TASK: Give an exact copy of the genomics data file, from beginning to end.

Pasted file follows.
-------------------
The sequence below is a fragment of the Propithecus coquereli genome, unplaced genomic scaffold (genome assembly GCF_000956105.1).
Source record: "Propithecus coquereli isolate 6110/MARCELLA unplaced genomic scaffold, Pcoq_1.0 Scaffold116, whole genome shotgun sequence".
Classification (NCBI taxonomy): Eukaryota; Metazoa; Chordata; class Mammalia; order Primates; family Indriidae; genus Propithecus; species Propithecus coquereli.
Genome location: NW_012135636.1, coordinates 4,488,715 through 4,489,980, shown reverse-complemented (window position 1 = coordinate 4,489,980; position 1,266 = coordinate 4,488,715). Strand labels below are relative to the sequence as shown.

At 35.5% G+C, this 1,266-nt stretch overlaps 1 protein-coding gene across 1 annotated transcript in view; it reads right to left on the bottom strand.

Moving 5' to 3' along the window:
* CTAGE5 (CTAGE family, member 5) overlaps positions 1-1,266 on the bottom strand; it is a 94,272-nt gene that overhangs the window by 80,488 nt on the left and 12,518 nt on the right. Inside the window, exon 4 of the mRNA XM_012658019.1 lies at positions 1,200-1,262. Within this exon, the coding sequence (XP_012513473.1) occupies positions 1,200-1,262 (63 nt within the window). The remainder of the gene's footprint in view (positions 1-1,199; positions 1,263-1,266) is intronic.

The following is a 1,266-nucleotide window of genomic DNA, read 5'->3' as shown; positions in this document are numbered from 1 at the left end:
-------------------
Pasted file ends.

The sequence below is a fragment of the Propithecus coquereli genome, unplaced genomic scaffold (genome assembly GCF_000956105.1).
Source record: "Propithecus coquereli isolate 6110/MARCELLA unplaced genomic scaffold, Pcoq_1.0 Scaffold116, whole genome shotgun sequence".
Classification (NCBI taxonomy): Eukaryota; Metazoa; Chordata; class Mammalia; order Primates; family Indriidae; genus Propithecus; species Propithecus coquereli.
Genome location: NW_012135636.1, coordinates 4,488,715 through 4,489,980, shown reverse-complemented (window position 1 = coordinate 4,489,980; position 1,266 = coordinate 4,488,715). Strand labels below are relative to the sequence as shown.

At 35.5% G+C, this 1,266-nt stretch overlaps 1 protein-coding gene across 1 annotated transcript in view; it reads right to left on the bottom strand.

Moving 5' to 3' along the window:
* CTAGE5 (CTAGE family, member 5) overlaps positions 1-1,266 on the bottom strand; it is a 94,272-nt gene that overhangs the window by 80,488 nt on the left and 12,518 nt on the right. Inside the window, exon 4 of the mRNA XM_012658019.1 lies at positions 1,200-1,262. Within this exon, the coding sequence (XP_012513473.1) occupies positions 1,200-1,262 (63 nt within the window). The remainder of the gene's footprint in view (positions 1-1,199; positions 1,263-1,266) is intronic.

The following is a 1,266-nucleotide window of genomic DNA, read 5'->3' as shown; positions in this document are numbered from 1 at the left end: